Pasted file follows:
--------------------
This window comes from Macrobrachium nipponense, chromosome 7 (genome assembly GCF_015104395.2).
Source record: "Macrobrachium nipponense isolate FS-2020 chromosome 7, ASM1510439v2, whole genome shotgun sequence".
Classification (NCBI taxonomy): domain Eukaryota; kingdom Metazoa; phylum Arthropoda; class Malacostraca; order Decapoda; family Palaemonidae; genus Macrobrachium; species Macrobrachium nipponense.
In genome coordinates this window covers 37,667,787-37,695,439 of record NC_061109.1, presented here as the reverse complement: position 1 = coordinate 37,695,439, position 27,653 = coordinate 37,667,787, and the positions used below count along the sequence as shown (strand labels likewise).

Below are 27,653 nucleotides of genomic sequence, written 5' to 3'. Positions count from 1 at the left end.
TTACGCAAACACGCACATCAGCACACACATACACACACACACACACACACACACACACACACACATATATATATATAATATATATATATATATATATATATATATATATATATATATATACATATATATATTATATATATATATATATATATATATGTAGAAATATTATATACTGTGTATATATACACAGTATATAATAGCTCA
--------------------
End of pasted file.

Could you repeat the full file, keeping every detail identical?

This window comes from Macrobrachium nipponense, chromosome 7 (genome assembly GCF_015104395.2).
Source record: "Macrobrachium nipponense isolate FS-2020 chromosome 7, ASM1510439v2, whole genome shotgun sequence".
Classification (NCBI taxonomy): domain Eukaryota; kingdom Metazoa; phylum Arthropoda; class Malacostraca; order Decapoda; family Palaemonidae; genus Macrobrachium; species Macrobrachium nipponense.
In genome coordinates this window covers 37,667,787-37,695,439 of record NC_061109.1, presented here as the reverse complement: position 1 = coordinate 37,695,439, position 27,653 = coordinate 37,667,787, and the positions used below count along the sequence as shown (strand labels likewise).

Below are 27,653 nucleotides of genomic sequence, written 5' to 3'. Positions count from 1 at the left end.
TTACGCAAACACGCACATCAGCACACACATACACACACACACACACACACACACACACACACACATATATATATATAATATATATATATATATATATATATATATATATATATATATATACATATATATATTATATATATATATATATATATATATGTAGAAATATTATATACTGTGTATATATACACAGTATATAATAGCTCA